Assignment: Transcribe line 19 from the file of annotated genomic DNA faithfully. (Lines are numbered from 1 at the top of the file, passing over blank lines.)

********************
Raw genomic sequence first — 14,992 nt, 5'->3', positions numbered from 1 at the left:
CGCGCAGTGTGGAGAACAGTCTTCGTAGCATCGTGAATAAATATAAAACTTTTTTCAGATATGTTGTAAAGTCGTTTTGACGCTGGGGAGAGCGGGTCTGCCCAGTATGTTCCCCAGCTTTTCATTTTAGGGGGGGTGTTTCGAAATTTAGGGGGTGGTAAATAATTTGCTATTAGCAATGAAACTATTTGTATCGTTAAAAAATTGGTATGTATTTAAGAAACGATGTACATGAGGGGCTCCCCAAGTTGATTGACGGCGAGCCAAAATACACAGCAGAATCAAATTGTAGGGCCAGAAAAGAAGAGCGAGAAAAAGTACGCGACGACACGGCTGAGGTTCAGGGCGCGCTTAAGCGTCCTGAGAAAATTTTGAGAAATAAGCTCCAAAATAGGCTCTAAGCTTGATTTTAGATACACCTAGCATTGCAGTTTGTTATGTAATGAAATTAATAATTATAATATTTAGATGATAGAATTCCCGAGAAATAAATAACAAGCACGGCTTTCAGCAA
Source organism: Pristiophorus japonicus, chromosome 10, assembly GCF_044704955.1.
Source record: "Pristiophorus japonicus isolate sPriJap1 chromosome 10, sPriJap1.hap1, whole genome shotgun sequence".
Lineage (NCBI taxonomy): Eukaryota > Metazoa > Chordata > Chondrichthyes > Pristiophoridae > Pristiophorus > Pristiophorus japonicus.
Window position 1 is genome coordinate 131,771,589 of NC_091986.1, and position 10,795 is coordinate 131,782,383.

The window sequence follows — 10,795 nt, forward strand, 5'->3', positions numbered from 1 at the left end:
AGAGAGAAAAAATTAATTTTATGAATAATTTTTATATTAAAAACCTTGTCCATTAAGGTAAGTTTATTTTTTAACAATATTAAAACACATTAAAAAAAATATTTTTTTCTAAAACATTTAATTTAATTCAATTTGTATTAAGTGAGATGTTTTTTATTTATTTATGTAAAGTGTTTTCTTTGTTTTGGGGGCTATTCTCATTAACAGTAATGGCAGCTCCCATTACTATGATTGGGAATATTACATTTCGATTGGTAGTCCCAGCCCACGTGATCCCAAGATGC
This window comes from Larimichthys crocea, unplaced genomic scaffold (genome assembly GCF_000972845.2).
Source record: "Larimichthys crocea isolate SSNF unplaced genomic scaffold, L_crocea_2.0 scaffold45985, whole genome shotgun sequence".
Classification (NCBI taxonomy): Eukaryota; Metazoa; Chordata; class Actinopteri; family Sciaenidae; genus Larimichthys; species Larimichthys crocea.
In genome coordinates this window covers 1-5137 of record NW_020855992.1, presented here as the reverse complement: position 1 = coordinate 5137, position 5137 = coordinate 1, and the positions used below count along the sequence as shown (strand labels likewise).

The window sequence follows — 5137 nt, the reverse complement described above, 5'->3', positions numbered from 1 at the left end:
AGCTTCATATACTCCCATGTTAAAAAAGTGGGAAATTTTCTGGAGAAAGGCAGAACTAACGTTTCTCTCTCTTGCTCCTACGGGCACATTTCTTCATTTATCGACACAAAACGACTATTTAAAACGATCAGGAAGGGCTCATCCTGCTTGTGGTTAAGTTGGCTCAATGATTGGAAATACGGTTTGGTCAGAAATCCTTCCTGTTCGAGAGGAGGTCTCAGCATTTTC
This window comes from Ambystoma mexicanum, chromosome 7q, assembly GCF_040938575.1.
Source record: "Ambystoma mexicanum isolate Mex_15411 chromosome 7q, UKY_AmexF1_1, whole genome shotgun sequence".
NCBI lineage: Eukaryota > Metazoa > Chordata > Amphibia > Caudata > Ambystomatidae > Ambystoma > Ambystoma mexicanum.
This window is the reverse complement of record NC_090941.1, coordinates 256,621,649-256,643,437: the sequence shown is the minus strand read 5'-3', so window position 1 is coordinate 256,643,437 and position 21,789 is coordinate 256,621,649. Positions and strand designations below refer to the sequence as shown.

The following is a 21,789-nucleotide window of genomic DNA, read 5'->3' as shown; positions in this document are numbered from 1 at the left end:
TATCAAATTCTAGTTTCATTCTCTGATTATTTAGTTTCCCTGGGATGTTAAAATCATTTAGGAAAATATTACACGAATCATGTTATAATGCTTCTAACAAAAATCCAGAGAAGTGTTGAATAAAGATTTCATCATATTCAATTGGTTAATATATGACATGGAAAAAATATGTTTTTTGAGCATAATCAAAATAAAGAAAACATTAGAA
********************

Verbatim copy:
The following is a 21,789-nucleotide window of genomic DNA, read 5'->3' as shown; positions in this document are numbered from 1 at the left end: